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Blue Demons Kory Hendricks and Tanner Reed plan to make up for some lost time tonight against Salem.
MATT GENTRY | The Roanoke Times
Kory Hendricks (left) and Tanner Reed of the Christiansburg High School football team pause during practice on Wednesday. Both players lost significant playing time last fall with shoulder injuries, but are making up lost ground this season.
MATT GENTRY | The Roanoke Times
Tanner Reed (left) watches from the backfield as teammate Kory Hendricks runs the ball against Hidden Valley during the schools’ Sept. 27 matchup.
Thursday, October 10, 2013
CHRISTIANSBURG — Senior running backs Tanner Reed and Kory Hendricks shoulder much of the load offensively for Christiansburg’s football team.
That’s a big change from 2012, when both Blue Demons were nursing shoulder injuries.
Reed missed Christiansburg’s first six games last year after suffering a broken collarbone for the third time in his career. Hendricks went down for the season in Week 6 with a torn labrum that required surgery.
“They were never on the field together last year at all,” Christiansburg coach Tim Cromer said.
Reed and Hendricks are making up for lost time this fall, combining for 1,110 yards in the Blue Demons’ 5-1 start.
The 6-foot, 173-pound Reed has rushed for 592 yards on 90 carries and is a full-time starter on defense. The 5-foot-9, 147-pound Hendricks has added 418 yards on 65 attempts, and he leads Christiansburg with eight touchdowns. The two halfbacks relish any remaining opportunity to put on a uniform, beginning with tonight’s showdown at home against Salem.
“I think we both bring a competitive edge because we both know how bad it is to sit out,” Reed said.
Reed knows the feeling more than most high school players.
He broke his left collarbone three years ago when he was on Christiansburg’s JV team. Four games into his sophomore year in 2011, Reed cracked his right collarbone.
Then last August during the team’s preseason intrasquad scrimmage, Reed broke the right collarbone again.
“The first time, I heard it snap,” Reed said. “That itself scared me to death. And that hurt. The past two years I didn’t even cry until I knew it was broken. It’s pretty painful, because when you’re walking you can feel the bones grind together.
“I guess it was kind of a good thing it happened early because I got to finish the season with the team.”
Reed was released for competition last fall by his physician, Marc Siegel.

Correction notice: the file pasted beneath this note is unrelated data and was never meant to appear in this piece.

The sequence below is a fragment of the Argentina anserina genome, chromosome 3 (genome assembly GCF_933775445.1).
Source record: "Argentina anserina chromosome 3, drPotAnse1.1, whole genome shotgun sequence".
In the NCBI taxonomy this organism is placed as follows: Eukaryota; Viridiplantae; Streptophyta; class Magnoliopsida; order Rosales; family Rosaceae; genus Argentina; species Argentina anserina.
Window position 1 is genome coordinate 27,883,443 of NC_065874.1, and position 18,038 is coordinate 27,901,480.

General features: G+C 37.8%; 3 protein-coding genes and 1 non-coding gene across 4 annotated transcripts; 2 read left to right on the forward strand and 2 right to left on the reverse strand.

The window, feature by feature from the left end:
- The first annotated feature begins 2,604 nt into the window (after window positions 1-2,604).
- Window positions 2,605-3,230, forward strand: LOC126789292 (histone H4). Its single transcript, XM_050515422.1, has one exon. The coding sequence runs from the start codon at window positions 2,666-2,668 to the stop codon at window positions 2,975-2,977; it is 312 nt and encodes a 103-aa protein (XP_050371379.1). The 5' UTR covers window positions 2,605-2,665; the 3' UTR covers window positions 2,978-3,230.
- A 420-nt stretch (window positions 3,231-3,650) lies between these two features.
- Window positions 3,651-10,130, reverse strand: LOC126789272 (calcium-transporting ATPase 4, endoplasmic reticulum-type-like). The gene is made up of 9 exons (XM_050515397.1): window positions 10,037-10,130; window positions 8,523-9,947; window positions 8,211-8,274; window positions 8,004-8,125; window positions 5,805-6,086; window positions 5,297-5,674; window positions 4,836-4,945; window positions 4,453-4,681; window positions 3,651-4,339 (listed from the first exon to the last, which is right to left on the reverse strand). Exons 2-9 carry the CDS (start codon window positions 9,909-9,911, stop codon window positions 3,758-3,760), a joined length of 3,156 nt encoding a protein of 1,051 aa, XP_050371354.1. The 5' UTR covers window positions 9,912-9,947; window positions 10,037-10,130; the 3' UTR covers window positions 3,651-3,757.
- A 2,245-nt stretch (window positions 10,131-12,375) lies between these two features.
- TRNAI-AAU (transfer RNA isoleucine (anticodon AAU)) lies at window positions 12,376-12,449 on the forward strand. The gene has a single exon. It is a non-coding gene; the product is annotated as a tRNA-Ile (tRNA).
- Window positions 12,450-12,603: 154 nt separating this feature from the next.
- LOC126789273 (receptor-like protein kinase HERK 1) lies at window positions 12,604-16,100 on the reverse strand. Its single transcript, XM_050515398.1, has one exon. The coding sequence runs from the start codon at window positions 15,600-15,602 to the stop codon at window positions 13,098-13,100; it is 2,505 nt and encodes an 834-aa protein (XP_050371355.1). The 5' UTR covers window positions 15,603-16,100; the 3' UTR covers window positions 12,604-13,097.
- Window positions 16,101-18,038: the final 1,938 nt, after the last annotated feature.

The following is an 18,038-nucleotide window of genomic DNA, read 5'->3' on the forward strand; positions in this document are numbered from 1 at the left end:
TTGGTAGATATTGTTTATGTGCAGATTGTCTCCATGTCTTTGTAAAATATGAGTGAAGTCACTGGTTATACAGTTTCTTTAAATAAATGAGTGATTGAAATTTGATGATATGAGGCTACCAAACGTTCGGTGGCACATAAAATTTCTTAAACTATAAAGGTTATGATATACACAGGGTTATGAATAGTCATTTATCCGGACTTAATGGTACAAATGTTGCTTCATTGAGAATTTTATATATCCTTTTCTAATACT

“Tanner’s dad is my best friend from high school,” Cromer said. “He basically let me know when the season was over that when Dr. Siegel released him, he released him with caution and didn’t really feel like the bone had healed back.
“He’s a tough kid, to do it three years in a row and come back maybe just a little early.”
Hendricks did not have a choice.
He injured his right shoulder during a tackle after he fielded a punt last October against Pulaski County.
“I was just trying to make a play, but when I picked up the ball some dude hit me and I put my arm down,” Hendricks said. “I tried to break my fall, but the momentum just popped my arm up.
“I’m happy because it could have been a lot worse. That’s the way I look at it.”
Hendricks has two permanent screws in his right shoulder.
“When it rains, I can feel the screws,” he said. “It’s kind of weird.”
His real pain came from watching in street clothes as Christiansburg progressed to the Region IV Division 5 championship game where the Blue Demons were eliminated by Salem.
“It’s a sad thing, seeing your team out there and wishing you could be out there with them,” Hendricks said.
Reed and Hendricks might not have enjoyed major roles in the offense in 2012 had they been healthy.
Christiansburg featured University of Charleston (W.Va.) recruits Joey Augustin and De’Quan Green-Gause, who combined for 2,120 yards and 29 TDs last year during the regular season. Augustin alternated between quarterback and running back.
“When we went through the stretch with Joey at quarterback, [Reed and Hendricks] most likely would have been the two halfbacks with De’Quan at tailback,” Cromer said. “When we got out of the Pistol and got back to having two backs in the backfield, they would have rotated.”
Reed, who won the 100-meter dash title in the River Ridge District track and field meet, joins Hendricks as a weapon running the “jet sweep” in Christiansburg’s offense.
Much of the inside work is done by converted guard Logan Adkins, who has run for 335 yards including 129 two weeks ago in a victory over Hidden Valley.
“I think we’ve got a nice mix,” Cromer said. “Logan’s running really hard in the ‘A gap’ and our jets are hitting it pretty wide. I think we can be a little more deceptive now.”
Hendricks’ playing time in the 2013 season opener against Pulaski County was limited because of cramps. That stung somewhat since his father, Kirk, was a star running back for the Cougars in the mid-1980s.
“I’ve actually watched his films,” Hendricks said. “He was pretty good.”
Hendricks and Reed are among several Christiansburg players sporting mohawk haircuts. Reed’s was dyed gold, while Hendricks had a reddish-brown hue earlier this week.
“I got mine during outdoor track,” Hendricks said. “Then they came up with the color idea. Now we’re just rolling with it. It’s a football thing.”
Hendricks hopes to play college football. Reed might have other plans.
“I want to become a police officer and a detective eventually,” Reed said. “It’s something I’ve always wanted to do.”
That way, maybe he can put the collar on someone else.
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